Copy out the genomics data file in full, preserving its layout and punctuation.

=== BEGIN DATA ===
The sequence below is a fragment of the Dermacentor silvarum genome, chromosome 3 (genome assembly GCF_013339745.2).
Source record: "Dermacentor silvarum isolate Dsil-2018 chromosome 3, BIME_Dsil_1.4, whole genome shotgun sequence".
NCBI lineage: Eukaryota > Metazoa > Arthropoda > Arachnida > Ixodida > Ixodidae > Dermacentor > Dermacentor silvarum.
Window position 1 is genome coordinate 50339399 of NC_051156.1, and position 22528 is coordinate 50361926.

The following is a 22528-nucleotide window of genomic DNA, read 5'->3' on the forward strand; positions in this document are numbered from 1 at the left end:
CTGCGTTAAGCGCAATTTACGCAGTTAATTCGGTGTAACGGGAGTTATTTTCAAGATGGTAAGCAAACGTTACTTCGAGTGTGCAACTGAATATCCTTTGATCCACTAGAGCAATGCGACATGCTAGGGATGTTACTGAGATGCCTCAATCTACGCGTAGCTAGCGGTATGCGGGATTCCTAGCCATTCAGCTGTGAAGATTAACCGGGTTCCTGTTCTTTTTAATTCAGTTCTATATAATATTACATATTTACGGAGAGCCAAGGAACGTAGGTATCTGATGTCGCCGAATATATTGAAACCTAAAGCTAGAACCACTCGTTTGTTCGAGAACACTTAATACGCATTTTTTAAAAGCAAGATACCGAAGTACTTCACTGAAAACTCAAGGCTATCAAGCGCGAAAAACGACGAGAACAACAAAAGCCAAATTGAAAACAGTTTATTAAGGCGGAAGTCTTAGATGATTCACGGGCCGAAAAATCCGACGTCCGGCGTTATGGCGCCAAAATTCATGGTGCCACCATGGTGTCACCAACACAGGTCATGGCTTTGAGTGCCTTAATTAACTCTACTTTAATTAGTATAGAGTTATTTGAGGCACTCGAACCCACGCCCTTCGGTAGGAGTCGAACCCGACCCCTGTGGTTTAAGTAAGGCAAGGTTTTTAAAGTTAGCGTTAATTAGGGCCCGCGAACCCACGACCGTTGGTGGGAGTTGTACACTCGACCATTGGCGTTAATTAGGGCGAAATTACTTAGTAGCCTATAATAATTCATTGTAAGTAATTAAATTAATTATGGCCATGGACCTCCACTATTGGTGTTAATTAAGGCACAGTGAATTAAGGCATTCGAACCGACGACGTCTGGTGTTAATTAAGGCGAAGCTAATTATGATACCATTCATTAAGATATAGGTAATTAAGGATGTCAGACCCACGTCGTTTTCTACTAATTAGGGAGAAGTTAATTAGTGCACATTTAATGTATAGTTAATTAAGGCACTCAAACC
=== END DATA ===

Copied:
The sequence below is a fragment of the Dermacentor silvarum genome, chromosome 3 (genome assembly GCF_013339745.2).
Source record: "Dermacentor silvarum isolate Dsil-2018 chromosome 3, BIME_Dsil_1.4, whole genome shotgun sequence".
NCBI lineage: Eukaryota > Metazoa > Arthropoda > Arachnida > Ixodida > Ixodidae > Dermacentor > Dermacentor silvarum.
Window position 1 is genome coordinate 50339399 of NC_051156.1, and position 22528 is coordinate 50361926.

The following is a 22528-nucleotide window of genomic DNA, read 5'->3' on the forward strand; positions in this document are numbered from 1 at the left end:
CTGCGTTAAGCGCAATTTACGCAGTTAATTCGGTGTAACGGGAGTTATTTTCAAGATGGTAAGCAAACGTTACTTCGAGTGTGCAACTGAATATCCTTTGATCCACTAGAGCAATGCGACATGCTAGGGATGTTACTGAGATGCCTCAATCTACGCGTAGCTAGCGGTATGCGGGATTCCTAGCCATTCAGCTGTGAAGATTAACCGGGTTCCTGTTCTTTTTAATTCAGTTCTATATAATATTACATATTTACGGAGAGCCAAGGAACGTAGGTATCTGATGTCGCCGAATATATTGAAACCTAAAGCTAGAACCACTCGTTTGTTCGAGAACACTTAATACGCATTTTTTAAAAGCAAGATACCGAAGTACTTCACTGAAAACTCAAGGCTATCAAGCGCGAAAAACGACGAGAACAACAAAAGCCAAATTGAAAACAGTTTATTAAGGCGGAAGTCTTAGATGATTCACGGGCCGAAAAATCCGACGTCCGGCGTTATGGCGCCAAAATTCATGGTGCCACCATGGTGTCACCAACACAGGTCATGGCTTTGAGTGCCTTAATTAACTCTACTTTAATTAGTATAGAGTTATTTGAGGCACTCGAACCCACGCCCTTCGGTAGGAGTCGAACCCGACCCCTGTGGTTTAAGTAAGGCAAGGTTTTTAAAGTTAGCGTTAATTAGGGCCCGCGAACCCACGACCGTTGGTGGGAGTTGTACACTCGACCATTGGCGTTAATTAGGGCGAAATTACTTAGTAGCCTATAATAATTCATTGTAAGTAATTAAATTAATTATGGCCATGGACCTCCACTATTGGTGTTAATTAAGGCACAGTGAATTAAGGCATTCGAACCGACGACGTCTGGTGTTAATTAAGGCGAAGCTAATTATGATACCATTCATTAAGATATAGGTAATTAAGGATGTCAGACCCACGTCGTTTTCTACTAATTAGGGAGAAGTTAATTAGTGCACATTTAATGTATAGTTAATTAAGGCACTCAAACC